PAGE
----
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Russia’s most potent hypersonic weapon neutralised, says Ukraine

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Intense night-time bombardment of Kyiv damaged Patriot air defence system, air command confirms.

Ukraine has said it has neutralised the Kremlin’s most potent hypersonic weapon, shooting down six out of six Kinzhal missiles launched at Kyiv, but hours later it emerged the intense night-time attack had damaged a Patriot air defence system.

Yurii Ihnat, a spokesperson for Ukraine’s air command, said Moscow had also bombarded the capital with nine Kalibr missiles and three ballistic rockets, as well as six attack drones and three reconnaissance drones. All were shot down, he said, thwarting what he called “air terrorism”.

But the attack appeared to have damaged a US-made Patriot air defence battery, US sources told CNN later on Tuesday. Officials warned the system may have to be withdrawn entirely depending on the level of damage it had sustained. An assessment was ongoing, they added.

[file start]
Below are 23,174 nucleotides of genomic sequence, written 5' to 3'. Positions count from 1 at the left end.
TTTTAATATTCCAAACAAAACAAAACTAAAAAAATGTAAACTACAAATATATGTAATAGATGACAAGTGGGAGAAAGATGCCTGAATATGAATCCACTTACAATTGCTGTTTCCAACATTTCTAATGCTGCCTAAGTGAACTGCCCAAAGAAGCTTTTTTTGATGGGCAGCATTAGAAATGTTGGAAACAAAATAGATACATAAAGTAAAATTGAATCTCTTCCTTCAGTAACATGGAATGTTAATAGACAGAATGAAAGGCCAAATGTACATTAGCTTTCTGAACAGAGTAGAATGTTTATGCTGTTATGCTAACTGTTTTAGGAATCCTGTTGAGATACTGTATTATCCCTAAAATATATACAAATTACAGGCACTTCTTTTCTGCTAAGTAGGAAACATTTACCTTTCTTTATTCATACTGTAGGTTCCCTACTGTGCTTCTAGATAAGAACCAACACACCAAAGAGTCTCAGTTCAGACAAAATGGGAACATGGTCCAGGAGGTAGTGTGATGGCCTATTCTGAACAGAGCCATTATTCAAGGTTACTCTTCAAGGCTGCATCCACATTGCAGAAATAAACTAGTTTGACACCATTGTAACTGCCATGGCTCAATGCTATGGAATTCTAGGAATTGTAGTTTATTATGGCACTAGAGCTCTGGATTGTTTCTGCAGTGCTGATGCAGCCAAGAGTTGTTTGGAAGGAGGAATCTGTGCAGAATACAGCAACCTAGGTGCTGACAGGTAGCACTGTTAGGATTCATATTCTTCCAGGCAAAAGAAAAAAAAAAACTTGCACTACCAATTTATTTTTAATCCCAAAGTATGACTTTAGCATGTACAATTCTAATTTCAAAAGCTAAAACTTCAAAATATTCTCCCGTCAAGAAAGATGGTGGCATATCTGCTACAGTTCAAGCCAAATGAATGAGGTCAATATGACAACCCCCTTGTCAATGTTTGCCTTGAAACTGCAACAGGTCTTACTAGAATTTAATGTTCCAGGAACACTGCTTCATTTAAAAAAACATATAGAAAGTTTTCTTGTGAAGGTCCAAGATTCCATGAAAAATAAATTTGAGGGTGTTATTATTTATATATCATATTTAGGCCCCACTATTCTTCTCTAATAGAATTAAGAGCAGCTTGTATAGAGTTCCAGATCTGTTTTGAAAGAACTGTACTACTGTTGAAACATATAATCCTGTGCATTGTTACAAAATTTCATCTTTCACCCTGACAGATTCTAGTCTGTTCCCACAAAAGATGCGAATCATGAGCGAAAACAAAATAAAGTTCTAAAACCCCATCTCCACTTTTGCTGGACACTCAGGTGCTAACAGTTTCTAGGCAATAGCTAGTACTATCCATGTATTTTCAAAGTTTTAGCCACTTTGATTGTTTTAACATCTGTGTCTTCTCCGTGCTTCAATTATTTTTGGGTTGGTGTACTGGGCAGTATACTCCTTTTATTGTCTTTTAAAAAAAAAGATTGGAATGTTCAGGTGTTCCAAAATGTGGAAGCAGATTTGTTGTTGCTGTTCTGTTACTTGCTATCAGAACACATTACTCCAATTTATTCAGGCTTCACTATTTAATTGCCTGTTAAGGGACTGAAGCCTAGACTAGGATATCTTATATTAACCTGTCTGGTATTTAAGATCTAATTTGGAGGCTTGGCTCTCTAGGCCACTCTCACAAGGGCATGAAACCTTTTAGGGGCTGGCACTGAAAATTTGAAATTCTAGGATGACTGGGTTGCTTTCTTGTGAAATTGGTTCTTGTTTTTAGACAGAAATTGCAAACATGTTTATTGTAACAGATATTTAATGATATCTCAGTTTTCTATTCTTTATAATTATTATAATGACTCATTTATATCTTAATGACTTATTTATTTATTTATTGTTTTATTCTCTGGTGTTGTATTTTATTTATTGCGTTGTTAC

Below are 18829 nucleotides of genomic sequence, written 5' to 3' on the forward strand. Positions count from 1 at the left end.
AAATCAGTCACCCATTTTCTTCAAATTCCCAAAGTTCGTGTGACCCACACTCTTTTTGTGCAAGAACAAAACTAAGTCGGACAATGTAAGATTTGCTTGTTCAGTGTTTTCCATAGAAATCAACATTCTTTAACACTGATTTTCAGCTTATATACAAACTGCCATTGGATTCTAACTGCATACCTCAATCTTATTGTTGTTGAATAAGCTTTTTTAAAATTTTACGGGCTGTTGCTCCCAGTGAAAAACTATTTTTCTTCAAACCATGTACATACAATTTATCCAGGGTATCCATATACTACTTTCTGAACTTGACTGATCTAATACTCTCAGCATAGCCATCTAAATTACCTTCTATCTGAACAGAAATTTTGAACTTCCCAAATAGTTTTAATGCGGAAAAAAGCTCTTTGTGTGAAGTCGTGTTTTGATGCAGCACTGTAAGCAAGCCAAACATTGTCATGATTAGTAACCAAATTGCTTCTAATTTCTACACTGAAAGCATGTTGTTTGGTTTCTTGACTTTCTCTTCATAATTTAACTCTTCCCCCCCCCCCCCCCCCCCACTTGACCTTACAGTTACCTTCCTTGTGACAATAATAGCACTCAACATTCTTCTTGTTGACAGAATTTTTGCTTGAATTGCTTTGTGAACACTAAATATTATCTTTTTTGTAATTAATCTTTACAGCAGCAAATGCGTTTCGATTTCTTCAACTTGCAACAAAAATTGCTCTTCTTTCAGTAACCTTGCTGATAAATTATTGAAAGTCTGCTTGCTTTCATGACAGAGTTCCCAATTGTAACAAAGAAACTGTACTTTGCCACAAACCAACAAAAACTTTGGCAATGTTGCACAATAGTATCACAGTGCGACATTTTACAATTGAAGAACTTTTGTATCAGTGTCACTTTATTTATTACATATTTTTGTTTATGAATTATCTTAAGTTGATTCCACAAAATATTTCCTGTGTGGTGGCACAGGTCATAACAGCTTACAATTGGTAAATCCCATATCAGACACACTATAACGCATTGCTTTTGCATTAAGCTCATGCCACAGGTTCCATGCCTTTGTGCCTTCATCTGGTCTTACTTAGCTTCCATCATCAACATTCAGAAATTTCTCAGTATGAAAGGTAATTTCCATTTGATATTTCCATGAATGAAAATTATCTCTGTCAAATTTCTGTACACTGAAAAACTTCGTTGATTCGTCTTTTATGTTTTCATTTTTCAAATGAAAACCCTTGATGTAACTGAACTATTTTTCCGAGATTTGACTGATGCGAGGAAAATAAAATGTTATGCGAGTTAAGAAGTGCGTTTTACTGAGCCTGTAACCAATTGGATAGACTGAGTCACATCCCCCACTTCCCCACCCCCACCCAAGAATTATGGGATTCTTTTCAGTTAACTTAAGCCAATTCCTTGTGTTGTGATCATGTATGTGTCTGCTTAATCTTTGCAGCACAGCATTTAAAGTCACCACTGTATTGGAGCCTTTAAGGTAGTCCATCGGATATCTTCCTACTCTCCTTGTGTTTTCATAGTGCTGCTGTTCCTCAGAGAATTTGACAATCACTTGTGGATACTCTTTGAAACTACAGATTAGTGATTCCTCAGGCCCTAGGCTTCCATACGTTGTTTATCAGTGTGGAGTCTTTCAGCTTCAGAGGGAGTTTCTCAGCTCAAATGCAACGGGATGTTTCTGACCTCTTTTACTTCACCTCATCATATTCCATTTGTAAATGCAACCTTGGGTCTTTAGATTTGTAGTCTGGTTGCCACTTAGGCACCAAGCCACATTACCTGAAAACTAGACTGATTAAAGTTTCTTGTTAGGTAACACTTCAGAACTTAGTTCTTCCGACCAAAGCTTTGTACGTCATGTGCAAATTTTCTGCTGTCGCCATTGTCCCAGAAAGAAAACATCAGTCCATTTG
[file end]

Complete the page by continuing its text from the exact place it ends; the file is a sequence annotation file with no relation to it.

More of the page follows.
The attack on Kyiv was one of the biggest since last year’s invasion and followed Volodymyr Zelenskiy’s three-day trip to Europe. During meetings in London, Berlin, Paris and Rome, Ukraine’s president secured promises of more military assistance, including long-range attack drones from the UK.

Russia’s furious response came at 2.30am local time. Emergency sirens woke residents. Soon afterwards there were loud booms as Ukrainian air defences engaged incoming missiles. Tracer fire illuminated the sky and car alarms went off. There were growling explosions. A further air raid warning sounded at 4am.

A missile exploding in the sky over Kyiv during a Russian missile strike
A missile exploding in the sky over Kyiv during an overnight Russian missile strike. Photograph: Gleb Garanich/Reuters

Earlier, on Tuesday, the ministry of defence in Moscow said it had destroyed a US-supplied Patriot air defence battery. Serious damage to a Patriot would be a major blow to Ukraine’s air defences. Two Patriots, one donated by the US and one by Germany, arrived in the country around mid April, and have already been targeted previously by Russian missiles, in an effort to eliminate them.

Although considered particularly effective, the Patriot is a relatively static air defence system, and is considered potentially vulnerable to high speed missiles.